alphaspirit - Fotolia
Aryaka introduced new last-mile connectivity capabilities for users of its WAN-optimization-as-a-service offering. Aryaka ONE, available now, beefs up edge connectivity through a host of security, aggregation and access features, said Sonal Puri, the firm's chief marketing officer.
Aryaka's cloud-based WAN optimization relies on globally distributed points of presence (PoP) to transmit data through multiple, dedicated private links, harnessed by quality of service. Once connected, the network can be operational in much less time than it takes to provision an MPLS link.
With Aryaka ONE, the vendor is essentially bringing to the edge the same level of redundancy, throughput and traffic management systems capabilities extant in its core network.
"Companies have concerns about their last-mile access," Puri said. "In certain regions, we see there just isn't enough fiber or focus on better quality networks. So we've increased our focus to improving the last-mile experience for the customer."
To that end, Aryaka ONE, among other capabilities, adds more robust encryption, secure socket layer proxy, Quality of Service, caching and high availability features. For customers that use multiple ISPs for last-mile connectivity, Aryaka ONE offers them the ability to aggregate those separate links into one link, in active-active mode, for high performance.
Finally, with Aryaka ONE, the company significantly upgraded the optional ANAP edge device, making it more intelligent, powerful and scalable, Puri said.
"We had a basic service for the mid-market. Now we have Fortune 100 customers, and they require a different level of functionality and that's what we're targeting."
60 U.S. technology companies speak out against Title II regulation
Cisco, IBM and Juniper Networks are among 60 U.S. companies that have spoken out against the prospect of Title II regulation of broadband services. In an open letter to the Federal Communications Commission and congressional members, the companies express concern for the American economy if regulators opt to label ISPs as public utilities in the net neutrality battle. The letter states, "Title II would lead to a slowdown, if not a hold, in broadband buildout, because if you don't know that you can recover on your investment, you won't make it."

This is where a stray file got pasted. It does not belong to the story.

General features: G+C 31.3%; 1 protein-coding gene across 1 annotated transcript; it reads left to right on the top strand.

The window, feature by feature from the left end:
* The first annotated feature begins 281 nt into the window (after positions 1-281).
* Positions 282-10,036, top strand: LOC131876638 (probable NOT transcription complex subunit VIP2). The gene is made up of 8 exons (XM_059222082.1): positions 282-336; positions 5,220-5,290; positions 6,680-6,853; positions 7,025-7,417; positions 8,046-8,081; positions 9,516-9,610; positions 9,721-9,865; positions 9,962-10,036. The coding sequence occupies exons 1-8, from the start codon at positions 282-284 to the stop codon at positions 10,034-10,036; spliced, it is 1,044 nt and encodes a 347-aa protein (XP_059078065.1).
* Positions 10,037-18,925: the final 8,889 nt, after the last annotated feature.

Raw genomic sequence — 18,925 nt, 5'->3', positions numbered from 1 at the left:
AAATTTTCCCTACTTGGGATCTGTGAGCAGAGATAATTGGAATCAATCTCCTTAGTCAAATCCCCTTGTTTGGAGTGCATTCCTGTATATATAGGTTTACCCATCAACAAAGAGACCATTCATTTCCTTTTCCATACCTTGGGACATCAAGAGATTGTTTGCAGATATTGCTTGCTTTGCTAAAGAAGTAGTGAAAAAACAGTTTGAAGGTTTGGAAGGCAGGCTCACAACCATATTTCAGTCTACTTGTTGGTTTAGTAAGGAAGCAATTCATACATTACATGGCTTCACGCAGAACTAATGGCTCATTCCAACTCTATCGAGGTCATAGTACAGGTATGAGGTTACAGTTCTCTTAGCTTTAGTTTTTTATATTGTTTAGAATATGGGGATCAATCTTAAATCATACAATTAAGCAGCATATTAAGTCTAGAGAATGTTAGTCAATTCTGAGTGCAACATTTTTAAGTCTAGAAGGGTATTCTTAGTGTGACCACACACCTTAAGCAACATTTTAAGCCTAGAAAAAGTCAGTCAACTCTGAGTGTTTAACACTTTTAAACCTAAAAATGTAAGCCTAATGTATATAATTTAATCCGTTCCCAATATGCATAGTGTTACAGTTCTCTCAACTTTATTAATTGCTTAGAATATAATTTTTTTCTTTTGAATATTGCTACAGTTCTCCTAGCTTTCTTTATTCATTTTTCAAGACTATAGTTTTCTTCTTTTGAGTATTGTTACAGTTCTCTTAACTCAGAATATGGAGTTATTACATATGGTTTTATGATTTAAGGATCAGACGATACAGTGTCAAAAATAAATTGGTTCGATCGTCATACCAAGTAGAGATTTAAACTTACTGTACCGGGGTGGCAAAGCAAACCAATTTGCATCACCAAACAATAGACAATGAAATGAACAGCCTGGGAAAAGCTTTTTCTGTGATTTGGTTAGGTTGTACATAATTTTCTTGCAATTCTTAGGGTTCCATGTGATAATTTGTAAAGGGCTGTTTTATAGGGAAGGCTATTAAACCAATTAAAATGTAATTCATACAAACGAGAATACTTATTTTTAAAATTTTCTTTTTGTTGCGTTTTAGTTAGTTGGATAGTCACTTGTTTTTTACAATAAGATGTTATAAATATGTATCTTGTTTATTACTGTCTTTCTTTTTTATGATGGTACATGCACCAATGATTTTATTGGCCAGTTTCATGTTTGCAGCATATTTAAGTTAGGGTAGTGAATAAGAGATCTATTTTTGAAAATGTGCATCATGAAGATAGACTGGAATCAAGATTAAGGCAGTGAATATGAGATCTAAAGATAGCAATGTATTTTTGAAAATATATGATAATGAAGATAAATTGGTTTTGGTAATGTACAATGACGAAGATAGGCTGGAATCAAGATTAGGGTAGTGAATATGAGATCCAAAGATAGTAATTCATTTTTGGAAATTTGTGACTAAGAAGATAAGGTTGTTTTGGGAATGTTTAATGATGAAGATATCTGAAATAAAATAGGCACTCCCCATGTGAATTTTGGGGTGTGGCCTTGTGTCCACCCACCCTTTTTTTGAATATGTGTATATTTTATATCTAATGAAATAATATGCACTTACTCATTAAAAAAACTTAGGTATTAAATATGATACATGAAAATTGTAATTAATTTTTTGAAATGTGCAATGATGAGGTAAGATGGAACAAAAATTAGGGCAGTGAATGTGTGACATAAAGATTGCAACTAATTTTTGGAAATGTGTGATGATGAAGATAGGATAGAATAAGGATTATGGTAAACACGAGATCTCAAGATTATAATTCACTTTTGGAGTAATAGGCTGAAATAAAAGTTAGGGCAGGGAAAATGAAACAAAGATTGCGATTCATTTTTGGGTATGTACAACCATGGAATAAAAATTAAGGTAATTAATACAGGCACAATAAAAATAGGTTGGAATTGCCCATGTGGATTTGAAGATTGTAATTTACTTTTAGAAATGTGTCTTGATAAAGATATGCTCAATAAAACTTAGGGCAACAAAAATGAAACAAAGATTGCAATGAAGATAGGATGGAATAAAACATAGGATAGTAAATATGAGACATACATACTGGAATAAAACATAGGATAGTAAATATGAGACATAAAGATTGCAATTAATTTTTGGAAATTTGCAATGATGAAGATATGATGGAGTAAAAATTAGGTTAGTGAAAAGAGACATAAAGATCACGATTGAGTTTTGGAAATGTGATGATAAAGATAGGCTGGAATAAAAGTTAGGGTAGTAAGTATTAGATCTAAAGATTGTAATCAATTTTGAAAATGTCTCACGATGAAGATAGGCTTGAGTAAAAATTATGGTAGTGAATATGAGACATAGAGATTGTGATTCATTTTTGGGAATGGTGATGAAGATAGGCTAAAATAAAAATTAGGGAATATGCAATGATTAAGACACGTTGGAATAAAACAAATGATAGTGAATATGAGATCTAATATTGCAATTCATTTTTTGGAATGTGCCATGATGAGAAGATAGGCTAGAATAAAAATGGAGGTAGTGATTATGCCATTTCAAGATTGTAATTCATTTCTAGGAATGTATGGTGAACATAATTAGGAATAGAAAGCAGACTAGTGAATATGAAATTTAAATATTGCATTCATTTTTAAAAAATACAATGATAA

The statement, from the Telecommunications Industry Association (TIA), raises concerns that large ISPs like AT&T and Verizon will throttle back their purchases of switches, routers and other equipment if they are unsure that they can get a return on those investments. Title II regulation could put tight controls over how much ISPs could charge and the TIA said the specter of those rules would chill the market.
"The investment shortfall would then flow downstream, landing first and squarely on technology companies like ours, and then working its way through the economy overall," TIA wrote in the letter.
"These companies are at the heart of our economy, and are driving the innovation and investment that has made the Internet the revolutionary force it is today," TIA CEO Scott Belcher wrote. "This letter sends an unambiguous message that reclassifying Title II would be detrimental to today's Internet, harming consumer, job creation and economic growth."
IBM releases business apps for iOS
IBM and Apple released the first batch of business applications tailored to help users make better decisions. The two companies teamed up earlier this year to develop a suite of mobile business applications that would harness the strength of IBM's data analytic capabilities with Apple's iOS. The first 10 applications under the IBM MobileFirst umbrella were released Dec.10. The companies said there could eventually be more than 100 applications released through the alliance.
Up until the release of these software products, backers said business applications on mobile devices have been limited to checking customer information or approving work orders. The MobileFirst applications are targeted toward the banking, retail, insurance, financial services, telecommunications, governments and airlines industries.
Gartner analyst Van L. Baker told The New York Times that the new technology could have a huge impact on business. "To the extent they can take several back-end systems, integrate them and deliver an easy-to-use experience, that is potentially groundbreaking," he said.
NIST publishes cloud computing roadmap for federal government
The National Institute of Standards and Technology has published Volume I and Vol. II of its U.S. Government Cloud Computing Technology Roadmap, a document that focuses on ways to accelerate the federal government's adoption of cloud computing. The first volume, High-Priority Requirements to Further USG Agency Cloud Computing Adoption, goes into detail about specific action plans to enhance security, the ability of systems to work together and the need for data to move between different cloud systems. The second volume, Useful Information for Cloud Adopters, describes a conceptual model and details business and technical use cases for it. The second volume also explains where gaps can be filled in existing security, interoperability and portability standards.